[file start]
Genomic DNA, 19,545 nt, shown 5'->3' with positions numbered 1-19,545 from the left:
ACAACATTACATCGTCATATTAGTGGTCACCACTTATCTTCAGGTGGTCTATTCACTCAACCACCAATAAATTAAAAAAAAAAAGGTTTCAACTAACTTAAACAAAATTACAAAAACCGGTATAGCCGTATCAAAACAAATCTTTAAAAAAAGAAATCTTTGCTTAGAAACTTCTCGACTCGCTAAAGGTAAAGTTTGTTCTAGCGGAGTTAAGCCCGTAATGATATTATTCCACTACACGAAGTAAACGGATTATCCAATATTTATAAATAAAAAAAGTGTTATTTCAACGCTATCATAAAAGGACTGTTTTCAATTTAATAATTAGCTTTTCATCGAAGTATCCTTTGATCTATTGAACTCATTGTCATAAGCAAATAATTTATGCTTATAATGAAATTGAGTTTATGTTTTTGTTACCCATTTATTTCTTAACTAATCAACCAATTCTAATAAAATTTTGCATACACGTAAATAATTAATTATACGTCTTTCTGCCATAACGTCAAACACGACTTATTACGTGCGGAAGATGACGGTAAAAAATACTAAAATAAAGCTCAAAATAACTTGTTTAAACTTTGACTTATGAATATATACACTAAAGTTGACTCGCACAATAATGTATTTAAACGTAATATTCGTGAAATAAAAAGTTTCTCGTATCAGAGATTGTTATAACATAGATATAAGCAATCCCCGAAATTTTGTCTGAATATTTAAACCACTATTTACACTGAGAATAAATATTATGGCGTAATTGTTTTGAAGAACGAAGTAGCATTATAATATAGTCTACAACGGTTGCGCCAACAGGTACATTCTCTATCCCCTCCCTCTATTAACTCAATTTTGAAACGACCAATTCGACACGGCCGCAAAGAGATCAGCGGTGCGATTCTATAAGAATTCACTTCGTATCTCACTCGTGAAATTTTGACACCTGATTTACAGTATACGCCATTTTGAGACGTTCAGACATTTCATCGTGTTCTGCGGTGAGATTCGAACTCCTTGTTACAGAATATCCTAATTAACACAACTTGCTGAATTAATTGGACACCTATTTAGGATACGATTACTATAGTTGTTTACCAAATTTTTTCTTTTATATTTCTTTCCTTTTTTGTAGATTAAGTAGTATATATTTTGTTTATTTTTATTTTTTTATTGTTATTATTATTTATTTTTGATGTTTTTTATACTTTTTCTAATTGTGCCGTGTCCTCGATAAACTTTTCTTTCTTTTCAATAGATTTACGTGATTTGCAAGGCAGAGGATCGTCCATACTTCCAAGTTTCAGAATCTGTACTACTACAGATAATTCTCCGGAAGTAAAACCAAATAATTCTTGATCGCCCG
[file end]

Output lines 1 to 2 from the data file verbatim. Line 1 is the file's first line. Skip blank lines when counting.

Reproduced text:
Genomic DNA, 19,545 nt, shown 5'->3' with positions numbered 1-19,545 from the left:
ACAACATTACATCGTCATATTAGTGGTCACCACTTATCTTCAGGTGGTCTATTCACTCAACCACCAATAAATTAAAAAAAAAAAGGTTTCAACTAACTTAAACAAAATTACAAAAACCGGTATAGCCGTATCAAAACAAATCTTTAAAAAAAGAAATCTTTGCTTAGAAACTTCTCGACTCGCTAAAGGTAAAGTTTGTTCTAGCGGAGTTAAGCCCGTAATGATATTATTCCACTACACGAAGTAAACGGATTATCCAATATTTATAAATAAAAAAAGTGTTATTTCAACGCTATCATAAAAGGACTGTTTTCAATTTAATAATTAGCTTTTCATCGAAGTATCCTTTGATCTATTGAACTCATTGTCATAAGCAAATAATTTATGCTTATAATGAAATTGAGTTTATGTTTTTGTTACCCATTTATTTCTTAACTAATCAACCAATTCTAATAAAATTTTGCATACACGTAAATAATTAATTATACGTCTTTCTGCCATAACGTCAAACACGACTTATTACGTGCGGAAGATGACGGTAAAAAATACTAAAATAAAGCTCAAAATAACTTGTTTAAACTTTGACTTATGAATATATACACTAAAGTTGACTCGCACAATAATGTATTTAAACGTAATATTCGTGAAATAAAAAGTTTCTCGTATCAGAGATTGTTATAACATAGATATAAGCAATCCCCGAAATTTTGTCTGAATATTTAAACCACTATTTACACTGAGAATAAATATTATGGCGTAATTGTTTTGAAGAACGAAGTAGCATTATAATATAGTCTACAACGGTTGCGCCAACAGGTACATTCTCTATCCCCTCCCTCTATTAACTCAATTTTGAAACGACCAATTCGACACGGCCGCAAAGAGATCAGCGGTGCGATTCTATAAGAATTCACTTCGTATCTCACTCGTGAAATTTTGACACCTGATTTACAGTATACGCCATTTTGAGACGTTCAGACATTTCATCGTGTTCTGCGGTGAGATTCGAACTCCTTGTTACAGAATATCCTAATTAACACAACTTGCTGAATTAATTGGACACCTATTTAGGATACGATTACTATAGTTGTTTACCAAATTTTTTCTTTTATATTTCTTTCCTTTTTTGTAGATTAAGTAGTATATATTTTGTTTATTTTTATTTTTTTATTGTTATTATTATTTATTTTTGATGTTTTTTATACTTTTTCTAATTGTGCCGTGTCCTCGATAAACTTTTCTTTCTTTTCAATAGATTTACGTGATTTGCAAGGCAGAGGATCGTCCATACTTCCAAGTTTCAGAATCTGTACTACTACAGATAATTCTCCGGAAGTAAAACCAAATAATTCTTGATCGCCCG